The Assured's brief characterizes Hudson's role along these lines. Hudson was in full charge of the tugs. He was night superintendent, dispatched and directed the tugs, was general custodian and watchman and timekeeper and 'the man in general on the yard' who 'directed traffic there.' Hudson at the time was around seventy years of age, in good health and an experienced former boat captain and had been with Assured some three years. Hudson would make rounds. While he could sleep in his office he was normally awake all night. He had no clock to punch nor any certain rounds to make, though he had general watching duties and clocked in crews. Hudson did not have particular instructions to go, or not, on any of the vessels in any regular fashion during the night, nor did he have a specific duty of going on various tugs at night since he was 'a little old for that' and would not have been expected to go aboard the COBRA unless, of course, there was a fire or something he observed from the outside. There were pumps available in the area where the COBRA was docked, adequate for use on boats sinking, and which Hudson knew how to use had he observed a vessel sinking. Walker could not say of his own knowledge whether Hudson had or had not made periodic checks of this particular vessel or any of the other tugs the night the COBRA sank. Walker knew Hudson had been on tugs but was not specifically required by Assured to go aboard tugs.
Paraphrasing the brief of Underwriters, Hudson's role could be pictured in this way.
The sinking was discovered by Hudson, who was employed by Assured as a night or weekend superintendent, general dispatcher, timekeeper and general custodian, but it was not his duty to go aboard the boats nor to inspect the bilges. Hudson, since deceased, was then 70 years old. He had been employed by Assured for three years and was considered too old to go aboard the vessels. Under Assured's normal procedure the vessels were not checked between the time they were moored at the dock on completion of the day's operation, and 8:00 a.m. the following morning when the next crew came on duty. Supporting this summary the brief pinpoints specific testimony. On direct examination Walker testified that Hudson, since deceased, was the 'watchman' or 'night superintendent' or 'weekend superintendent' or 'dispatcher' or 'timekeeper' or 'man in general' or 'general custodian' or 'whatever you might want to call him.' On cross-examination, Walker testified that Hudson was not 'instructed' or 'expected' or 'required' or 'ordered' to go on board the COBRA or any of the vessels at the yard in any regular fashion during the night. Further, Hudson did not make a regular periodic check on the COBRA, or any of the vessels at the yard. Hudson was not given orders to do so. It was not a regular custom of Hudson to make such checks. Walker also reaffirmed his pre-trial deposition testimony that Hudson's duties did not include going on the COBRA or any of the vessels at night because 'he was a little too old for that.' In response to a direct question asked by the Trial Judge, Walker answered that it was not Hudson's duty to make checks on the function of the stuffing boxes, etc., for these vessels.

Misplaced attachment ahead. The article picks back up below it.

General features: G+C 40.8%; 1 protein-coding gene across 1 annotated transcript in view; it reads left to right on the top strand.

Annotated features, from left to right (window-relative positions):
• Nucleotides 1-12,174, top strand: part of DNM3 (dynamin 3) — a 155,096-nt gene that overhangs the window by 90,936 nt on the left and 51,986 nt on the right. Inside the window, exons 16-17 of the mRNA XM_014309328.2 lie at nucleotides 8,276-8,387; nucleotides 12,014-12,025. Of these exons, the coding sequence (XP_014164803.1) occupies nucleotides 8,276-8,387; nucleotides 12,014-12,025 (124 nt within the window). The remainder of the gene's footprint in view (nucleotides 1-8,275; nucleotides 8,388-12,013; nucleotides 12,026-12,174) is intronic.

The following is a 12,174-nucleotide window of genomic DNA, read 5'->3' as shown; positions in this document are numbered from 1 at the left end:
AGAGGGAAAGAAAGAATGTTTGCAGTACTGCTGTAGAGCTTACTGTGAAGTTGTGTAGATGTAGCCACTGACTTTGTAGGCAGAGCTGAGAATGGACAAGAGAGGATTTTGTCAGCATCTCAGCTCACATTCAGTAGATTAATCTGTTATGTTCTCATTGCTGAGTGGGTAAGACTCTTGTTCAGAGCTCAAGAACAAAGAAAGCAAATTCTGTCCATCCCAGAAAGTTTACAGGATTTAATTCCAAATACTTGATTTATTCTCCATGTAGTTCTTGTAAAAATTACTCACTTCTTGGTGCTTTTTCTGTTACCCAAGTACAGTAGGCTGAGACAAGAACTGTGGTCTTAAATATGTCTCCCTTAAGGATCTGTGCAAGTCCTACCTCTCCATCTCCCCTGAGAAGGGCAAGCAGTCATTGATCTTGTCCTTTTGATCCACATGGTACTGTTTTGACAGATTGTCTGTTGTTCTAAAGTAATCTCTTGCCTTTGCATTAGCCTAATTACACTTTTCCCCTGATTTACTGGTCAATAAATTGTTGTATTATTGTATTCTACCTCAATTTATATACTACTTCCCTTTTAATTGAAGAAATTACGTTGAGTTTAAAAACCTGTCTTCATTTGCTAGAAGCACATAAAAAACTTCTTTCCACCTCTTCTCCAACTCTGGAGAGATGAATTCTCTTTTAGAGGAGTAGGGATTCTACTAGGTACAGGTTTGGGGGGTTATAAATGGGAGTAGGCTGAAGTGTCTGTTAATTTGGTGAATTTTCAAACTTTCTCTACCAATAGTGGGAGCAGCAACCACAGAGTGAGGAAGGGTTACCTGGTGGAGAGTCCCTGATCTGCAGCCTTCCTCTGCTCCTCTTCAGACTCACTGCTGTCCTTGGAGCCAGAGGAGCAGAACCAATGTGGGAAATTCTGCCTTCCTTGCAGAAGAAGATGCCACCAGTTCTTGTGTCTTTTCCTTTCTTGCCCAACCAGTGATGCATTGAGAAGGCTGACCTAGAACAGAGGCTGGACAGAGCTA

No matter how stated, no matter how favorably viewed from the standpoint of Assured in support of the degree, there was no watchman who was given the duty to make careful examination of the tug throughout including inspection of the bilges. Since Assured had not charged the so-called watchman with the duty of making careful examination aboard the vessel throughout her reaches, it is equally plain that no instruction was given with respect to what would or would not be 'reasonable intervals'. That brings us face to face with the validity, construction and application of the Watchman Clause (note 1, supra) under appropriate legal standards. Before getting to that it bears emphasis that the record-- again from the mouth of the highest executive-- compels the finding that as an operational, functional fact an inspection of the engine spaces and particularly the bilges would at some stage prior to the sinking have revealed the presence of excess water.6